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DISRUPTING DISRUPTION

Why Utah is demanding an insurance startup charge its customers more money

FILE - In this April 26, 2014, file photo, Utah Gov. Gary Herbert addresses delegates during the Utah Republican Party nominating convention, in Sandy, Utah. Herbert said Thursday, Oct. 23, 2014, that he's reached a tentative deal with federal officials over his alternative plan to expand Medicaid and he will ask state lawmakers to sign off during their next session. Utah's GOP-controlled Legislature has to sign off on the idea.
(AP Photo/Rick Bowmer
Utah Governor Gary Herbert has an inducement problem.
  • Tim Fernholz
By Tim Fernholz

Senior reporter

This article is more than 2 years old.

Zenefits, a startup that uses free human resources software to help market its insurance brokerage business, has been banned in the state of Utah for not charging enough money.

It’s the latest case of regulation clashing with a disruptive business idea, à la Uber or bitcoin, where well-intentioned rules become a proxy for protecting incumbent businesses.

In Utah, as in many states, it is against the law for insurance brokers to give rebates, kickbacks, or other inducements to potential customers in exchange for their business. You can see the problem this is trying to solve: If a company is getting a kickback from its broker, that may make it more susceptible to choosing bad insurance for its employees. The goal is that have firms buying insurance based on the quality of insurance, not any extraneous factor.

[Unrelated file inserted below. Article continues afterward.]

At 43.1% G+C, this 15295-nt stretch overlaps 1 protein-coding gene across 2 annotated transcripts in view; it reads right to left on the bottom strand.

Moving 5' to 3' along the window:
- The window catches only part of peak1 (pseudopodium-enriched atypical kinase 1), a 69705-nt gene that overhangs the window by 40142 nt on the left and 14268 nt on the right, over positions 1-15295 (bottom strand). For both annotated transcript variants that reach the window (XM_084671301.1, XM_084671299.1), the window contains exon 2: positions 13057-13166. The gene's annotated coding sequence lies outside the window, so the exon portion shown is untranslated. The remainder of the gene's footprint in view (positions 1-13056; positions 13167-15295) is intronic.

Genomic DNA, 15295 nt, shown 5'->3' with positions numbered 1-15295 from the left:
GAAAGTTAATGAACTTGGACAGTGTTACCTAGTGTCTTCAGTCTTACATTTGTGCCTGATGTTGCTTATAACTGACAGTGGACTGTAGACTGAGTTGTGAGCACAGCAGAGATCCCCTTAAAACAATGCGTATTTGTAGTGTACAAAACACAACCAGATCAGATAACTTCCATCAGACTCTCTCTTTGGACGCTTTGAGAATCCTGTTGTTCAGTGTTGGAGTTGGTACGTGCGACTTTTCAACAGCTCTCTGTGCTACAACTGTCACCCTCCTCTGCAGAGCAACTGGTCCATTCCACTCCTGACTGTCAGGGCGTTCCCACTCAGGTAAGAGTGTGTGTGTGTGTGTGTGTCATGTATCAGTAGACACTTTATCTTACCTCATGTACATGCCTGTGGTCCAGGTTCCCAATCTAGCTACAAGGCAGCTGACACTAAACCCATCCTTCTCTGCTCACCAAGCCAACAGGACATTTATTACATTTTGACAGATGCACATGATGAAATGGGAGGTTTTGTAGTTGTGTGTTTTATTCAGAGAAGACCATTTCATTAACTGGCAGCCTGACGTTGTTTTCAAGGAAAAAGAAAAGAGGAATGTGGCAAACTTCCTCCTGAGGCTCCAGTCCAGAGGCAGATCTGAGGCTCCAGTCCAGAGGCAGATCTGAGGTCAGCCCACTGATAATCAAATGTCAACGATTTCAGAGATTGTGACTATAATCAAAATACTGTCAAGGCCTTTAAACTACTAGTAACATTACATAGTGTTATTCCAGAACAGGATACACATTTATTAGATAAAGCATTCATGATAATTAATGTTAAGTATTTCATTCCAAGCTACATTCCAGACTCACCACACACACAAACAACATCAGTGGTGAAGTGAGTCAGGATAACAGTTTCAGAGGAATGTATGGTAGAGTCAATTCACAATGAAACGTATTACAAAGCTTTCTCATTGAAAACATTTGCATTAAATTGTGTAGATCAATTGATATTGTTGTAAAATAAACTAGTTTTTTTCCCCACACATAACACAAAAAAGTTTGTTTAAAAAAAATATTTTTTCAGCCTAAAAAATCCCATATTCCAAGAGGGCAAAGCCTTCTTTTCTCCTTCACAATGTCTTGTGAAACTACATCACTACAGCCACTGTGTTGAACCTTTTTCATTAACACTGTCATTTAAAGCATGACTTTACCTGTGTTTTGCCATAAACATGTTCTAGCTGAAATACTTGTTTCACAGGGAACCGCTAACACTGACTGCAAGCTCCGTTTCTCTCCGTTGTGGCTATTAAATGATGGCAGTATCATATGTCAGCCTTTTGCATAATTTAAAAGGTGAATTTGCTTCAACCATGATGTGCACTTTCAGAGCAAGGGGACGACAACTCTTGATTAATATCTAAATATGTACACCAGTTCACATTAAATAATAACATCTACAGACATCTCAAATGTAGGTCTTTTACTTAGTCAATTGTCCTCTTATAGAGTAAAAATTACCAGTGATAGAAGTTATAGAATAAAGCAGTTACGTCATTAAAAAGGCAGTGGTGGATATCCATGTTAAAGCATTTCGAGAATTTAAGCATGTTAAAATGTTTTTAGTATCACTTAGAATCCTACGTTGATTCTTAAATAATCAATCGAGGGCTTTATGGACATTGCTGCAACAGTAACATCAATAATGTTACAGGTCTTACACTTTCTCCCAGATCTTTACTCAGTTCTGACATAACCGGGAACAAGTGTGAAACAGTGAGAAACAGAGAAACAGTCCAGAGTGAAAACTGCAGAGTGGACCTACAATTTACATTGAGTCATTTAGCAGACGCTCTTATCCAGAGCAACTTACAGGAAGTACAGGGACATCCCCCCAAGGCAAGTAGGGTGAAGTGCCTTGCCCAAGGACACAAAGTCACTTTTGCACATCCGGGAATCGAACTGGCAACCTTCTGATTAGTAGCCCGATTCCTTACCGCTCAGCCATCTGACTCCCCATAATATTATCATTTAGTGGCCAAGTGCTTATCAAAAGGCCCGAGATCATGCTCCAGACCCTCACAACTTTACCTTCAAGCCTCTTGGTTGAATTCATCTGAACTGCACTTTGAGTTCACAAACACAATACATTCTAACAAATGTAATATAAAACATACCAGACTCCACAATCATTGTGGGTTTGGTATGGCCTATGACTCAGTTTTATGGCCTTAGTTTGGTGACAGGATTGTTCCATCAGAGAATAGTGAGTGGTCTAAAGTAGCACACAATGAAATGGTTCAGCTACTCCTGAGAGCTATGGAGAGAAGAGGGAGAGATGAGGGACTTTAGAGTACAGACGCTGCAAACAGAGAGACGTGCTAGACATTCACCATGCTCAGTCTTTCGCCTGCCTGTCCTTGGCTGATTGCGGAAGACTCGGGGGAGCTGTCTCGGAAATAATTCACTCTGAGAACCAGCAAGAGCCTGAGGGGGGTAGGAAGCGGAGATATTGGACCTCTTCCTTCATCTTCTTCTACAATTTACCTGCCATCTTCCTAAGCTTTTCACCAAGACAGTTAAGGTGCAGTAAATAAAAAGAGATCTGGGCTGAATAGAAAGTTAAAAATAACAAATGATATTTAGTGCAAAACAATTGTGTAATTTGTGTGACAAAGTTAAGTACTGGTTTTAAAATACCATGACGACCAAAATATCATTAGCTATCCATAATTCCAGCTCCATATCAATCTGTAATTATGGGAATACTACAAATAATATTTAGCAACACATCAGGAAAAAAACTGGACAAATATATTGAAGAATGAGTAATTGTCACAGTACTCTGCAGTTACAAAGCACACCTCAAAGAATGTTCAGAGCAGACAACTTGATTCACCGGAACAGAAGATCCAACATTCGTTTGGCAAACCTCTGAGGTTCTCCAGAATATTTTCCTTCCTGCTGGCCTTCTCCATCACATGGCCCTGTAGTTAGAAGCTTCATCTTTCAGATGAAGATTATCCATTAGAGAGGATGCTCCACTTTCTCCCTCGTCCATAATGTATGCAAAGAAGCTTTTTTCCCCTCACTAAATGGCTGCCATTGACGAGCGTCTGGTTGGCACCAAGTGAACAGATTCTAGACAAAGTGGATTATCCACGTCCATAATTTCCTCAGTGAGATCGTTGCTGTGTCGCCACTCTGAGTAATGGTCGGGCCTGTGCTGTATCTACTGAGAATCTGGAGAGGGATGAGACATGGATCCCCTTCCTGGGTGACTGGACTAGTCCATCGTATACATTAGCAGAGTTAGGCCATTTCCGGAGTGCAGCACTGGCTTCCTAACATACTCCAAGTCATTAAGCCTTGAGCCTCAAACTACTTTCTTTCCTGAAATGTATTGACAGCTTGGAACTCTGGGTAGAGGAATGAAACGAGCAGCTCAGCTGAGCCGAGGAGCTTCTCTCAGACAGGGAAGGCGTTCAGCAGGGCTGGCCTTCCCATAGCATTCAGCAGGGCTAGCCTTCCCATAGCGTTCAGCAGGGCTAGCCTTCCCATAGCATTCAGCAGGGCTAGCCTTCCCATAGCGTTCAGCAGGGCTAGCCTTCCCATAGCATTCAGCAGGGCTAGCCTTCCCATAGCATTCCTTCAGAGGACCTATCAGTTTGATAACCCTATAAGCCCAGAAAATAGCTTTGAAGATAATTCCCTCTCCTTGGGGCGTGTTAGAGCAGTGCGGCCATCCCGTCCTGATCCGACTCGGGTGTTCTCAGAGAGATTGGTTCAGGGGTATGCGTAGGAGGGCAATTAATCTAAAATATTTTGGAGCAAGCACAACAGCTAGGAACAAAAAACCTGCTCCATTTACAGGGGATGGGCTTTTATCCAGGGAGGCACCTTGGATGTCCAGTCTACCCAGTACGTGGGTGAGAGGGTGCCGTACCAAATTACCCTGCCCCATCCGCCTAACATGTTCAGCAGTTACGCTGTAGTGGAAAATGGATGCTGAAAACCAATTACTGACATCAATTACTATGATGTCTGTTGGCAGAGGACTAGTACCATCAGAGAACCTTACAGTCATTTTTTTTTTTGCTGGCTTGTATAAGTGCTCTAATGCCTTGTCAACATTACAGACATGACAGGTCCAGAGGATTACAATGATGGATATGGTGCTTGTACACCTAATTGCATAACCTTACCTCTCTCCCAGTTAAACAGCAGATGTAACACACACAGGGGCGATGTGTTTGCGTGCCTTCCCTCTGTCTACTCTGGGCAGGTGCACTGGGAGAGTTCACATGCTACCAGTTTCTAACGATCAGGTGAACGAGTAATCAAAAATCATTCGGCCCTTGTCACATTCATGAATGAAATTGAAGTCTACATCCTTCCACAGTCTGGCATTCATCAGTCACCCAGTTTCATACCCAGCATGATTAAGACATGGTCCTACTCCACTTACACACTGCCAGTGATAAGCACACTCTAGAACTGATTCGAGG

In the case of Zenefits, Utah’s top insurance regulator, Todd Kiser, says that the company’s free software counts as “an inducement and indirect rebate” to use the firm as an insurance broker, in violation of the state’s law, even though customers don’t need to buy its insurance products to use the software. So for now, if Zenefits wants to keep operating in Utah, it needs to start charging for its free service.

In other circumstances, the company might endorse Kiser’s analysis, which goes out of its way to note all the advantages that come with uniting HR services from payroll to health insurance in one web portal. But in this case, those advantages are being treated as a bribe, not a consumer benefit.

Zenefits says that this is the wrong analysis, even under Utah law: How can something be a rebate or inducement if you don’t need to do anything to get it? The company’s take is that traditional insurance brokers, often reliant on paper forms and fax machines, just don’t like the competition that Zenefits’ online services provide. Its CEO makes a point of noting that Kiser himself ran an insurance brokerage before his current job.

The company says that if Utah Governor Gary Herbert, who is trying to attract more tech firms to his state, doesn’t overturn the ban, it will fight this ruling in the courts. Other states with similar concerns have declined to shutter Zenefits’ business, and New York recently ruled that insurance brokers offering free wellness software aren’t in violation of inducement bans there.

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